Sherman doesn't mention where the song would have been used, although it is quite apparent from the lyrics and film clips that "Never Land" would have been where "You Can Fly! You Can Fly! You Can Fly!" currently resides. Fortunately, as wonderful as "Never Land" is, Disney made the right decision in shelving that song (or they forgot about it) in favor of a new approach. "You Can Fly!" is a high-octane piece that celebrates the joy of flying and the adventure the Darling children will have. It would be unfitting for them to fly to Never Land - a place for excitement and never growing up - with such a majestic, if lilting, song like "Never Land." Compare the final lines from "Never Land" with its equivalent in "You Can Fly!"
Then fly sky high around the moon
Through the clouds and you'll be there soon
Then in the mist of the morning light
Where the rainbow ends
Where the world is bright
You'll see there never was another land
Like Never Never Land
"You Can Fly!"
When there's a smile in your heart there's no better time to start
Think of all the joy you'll find when you leave the world behind
And bid your cares goodbye
You can fly, you can fly
You can fly, you can fly
You can flyyyyyyyyyyyyyyyyyyyyyy
"I'm flying, Jack! I mean, Roger! I mean - oh, never mind."
We can hear a greater urgency in "You Can Fly!" than in "Never Land," and the lyrics speak directly to the escapist ideals that the film presents. Everyone grows up, it's a part of life that we can't really escape. But that doesn't mean we have to do so immediately. Before growing up, we might as well embrace our childhood while we can. That's the joy we find, the realization that we have to grow up one day, but can still be a child for a little while longer. "You Can Fly!" fits perfectly with the end of the film, in which George and Mary realize that George's decision was too rash and quick, but it turns out to be Wendy deciding that she is ready to grow up. She's already embraced her childhood, and is ready for the next stage in her life.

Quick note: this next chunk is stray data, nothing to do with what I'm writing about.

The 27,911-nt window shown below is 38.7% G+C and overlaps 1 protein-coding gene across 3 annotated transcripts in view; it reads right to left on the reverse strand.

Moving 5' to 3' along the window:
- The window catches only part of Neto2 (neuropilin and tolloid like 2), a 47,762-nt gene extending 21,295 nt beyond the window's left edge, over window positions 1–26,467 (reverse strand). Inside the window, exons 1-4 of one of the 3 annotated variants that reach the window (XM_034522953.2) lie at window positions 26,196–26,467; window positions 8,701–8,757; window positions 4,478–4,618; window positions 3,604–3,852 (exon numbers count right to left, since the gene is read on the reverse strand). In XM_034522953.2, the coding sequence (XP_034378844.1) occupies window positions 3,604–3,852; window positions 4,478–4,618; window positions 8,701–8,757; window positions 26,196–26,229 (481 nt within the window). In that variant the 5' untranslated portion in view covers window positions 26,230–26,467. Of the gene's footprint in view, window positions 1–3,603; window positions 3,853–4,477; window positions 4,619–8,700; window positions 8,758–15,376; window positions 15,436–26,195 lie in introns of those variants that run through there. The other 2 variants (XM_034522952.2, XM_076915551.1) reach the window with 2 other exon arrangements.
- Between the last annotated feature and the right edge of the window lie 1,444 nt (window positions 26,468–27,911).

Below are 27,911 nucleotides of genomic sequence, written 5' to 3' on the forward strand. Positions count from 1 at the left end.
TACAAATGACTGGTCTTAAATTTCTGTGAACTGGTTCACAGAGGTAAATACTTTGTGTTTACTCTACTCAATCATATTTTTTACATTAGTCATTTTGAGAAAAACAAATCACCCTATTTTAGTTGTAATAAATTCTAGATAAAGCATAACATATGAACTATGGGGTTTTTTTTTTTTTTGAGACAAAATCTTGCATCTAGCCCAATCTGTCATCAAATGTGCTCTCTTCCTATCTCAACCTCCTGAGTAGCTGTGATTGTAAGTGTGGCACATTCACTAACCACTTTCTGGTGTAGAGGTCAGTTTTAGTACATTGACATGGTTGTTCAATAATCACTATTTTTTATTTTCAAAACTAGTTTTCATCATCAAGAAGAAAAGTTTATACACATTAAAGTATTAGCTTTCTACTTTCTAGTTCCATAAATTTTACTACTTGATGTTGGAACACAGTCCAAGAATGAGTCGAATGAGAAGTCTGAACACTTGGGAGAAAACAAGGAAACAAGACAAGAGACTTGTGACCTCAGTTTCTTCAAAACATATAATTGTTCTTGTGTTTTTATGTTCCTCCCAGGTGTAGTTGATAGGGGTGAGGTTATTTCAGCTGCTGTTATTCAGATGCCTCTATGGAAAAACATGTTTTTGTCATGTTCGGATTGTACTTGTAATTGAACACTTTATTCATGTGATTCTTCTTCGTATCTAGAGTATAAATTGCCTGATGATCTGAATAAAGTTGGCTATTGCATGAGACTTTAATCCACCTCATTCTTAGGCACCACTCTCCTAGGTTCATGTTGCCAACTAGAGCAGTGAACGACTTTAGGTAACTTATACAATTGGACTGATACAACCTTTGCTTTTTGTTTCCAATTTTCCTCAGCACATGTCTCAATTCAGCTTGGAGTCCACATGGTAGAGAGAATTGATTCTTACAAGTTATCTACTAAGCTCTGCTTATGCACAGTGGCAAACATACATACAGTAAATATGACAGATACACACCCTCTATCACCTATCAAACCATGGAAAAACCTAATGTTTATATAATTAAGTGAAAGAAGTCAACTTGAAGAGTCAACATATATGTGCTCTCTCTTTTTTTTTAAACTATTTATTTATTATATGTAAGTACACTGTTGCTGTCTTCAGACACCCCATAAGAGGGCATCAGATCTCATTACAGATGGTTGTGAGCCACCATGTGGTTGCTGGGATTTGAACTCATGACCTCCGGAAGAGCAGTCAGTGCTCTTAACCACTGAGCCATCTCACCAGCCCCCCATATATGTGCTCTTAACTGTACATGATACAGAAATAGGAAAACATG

On the other side is "Never Land," a song that celebrates the mystical fantasy of childhood going on forever. The sweet lyrics are filled with such magical imagery that the build-up to "Never Land" makes the place seem like an impossibly-perky nirvana: a place where someone could bake a cake with rainbows and smiles, and everyone would eat and be happy (five bonus points to the first to identify the reference). Perhaps it's in the presentation of the song, with that the slow melodic build-up to "You'll see there never was another land / Like Never Never Land." Because, as evident by the finished film, there never was (and likely never will be) another land like the early Never Never Land.
Currently trapped in the Disney Vault near you
The lost song "Never Land" is only available on 2007's "Platinum Edition" DVD for Peter Pan, which was the latest home video release, and as of this writing, has been in the proverbial "Disney Vault" for a few years. Previous releases - on VHS & Laserdisc in 1990 and 1998, and DVD in 1999 and 2002 - are also out of print. Disney's current Diamond Edition schedule doesn't have an official slot yet for a Blu-Ray release of Peter, although I can't imagine Disney letting the film's 60th Anniversary go unnoticed next year. Then again, the studio is sometimes inaccurate in regards to anniversary years - 2008 saw 49-year old Sleeping Beauty released as "50th Anniversary Edition" DVD/Blu-Ray, and 2009 gave 69-year-old Pinocchio a "70th Anniversary Edition" DVD/Blu-Ray - so we may see the "60th Anniversary Diamond Edition" in 2014.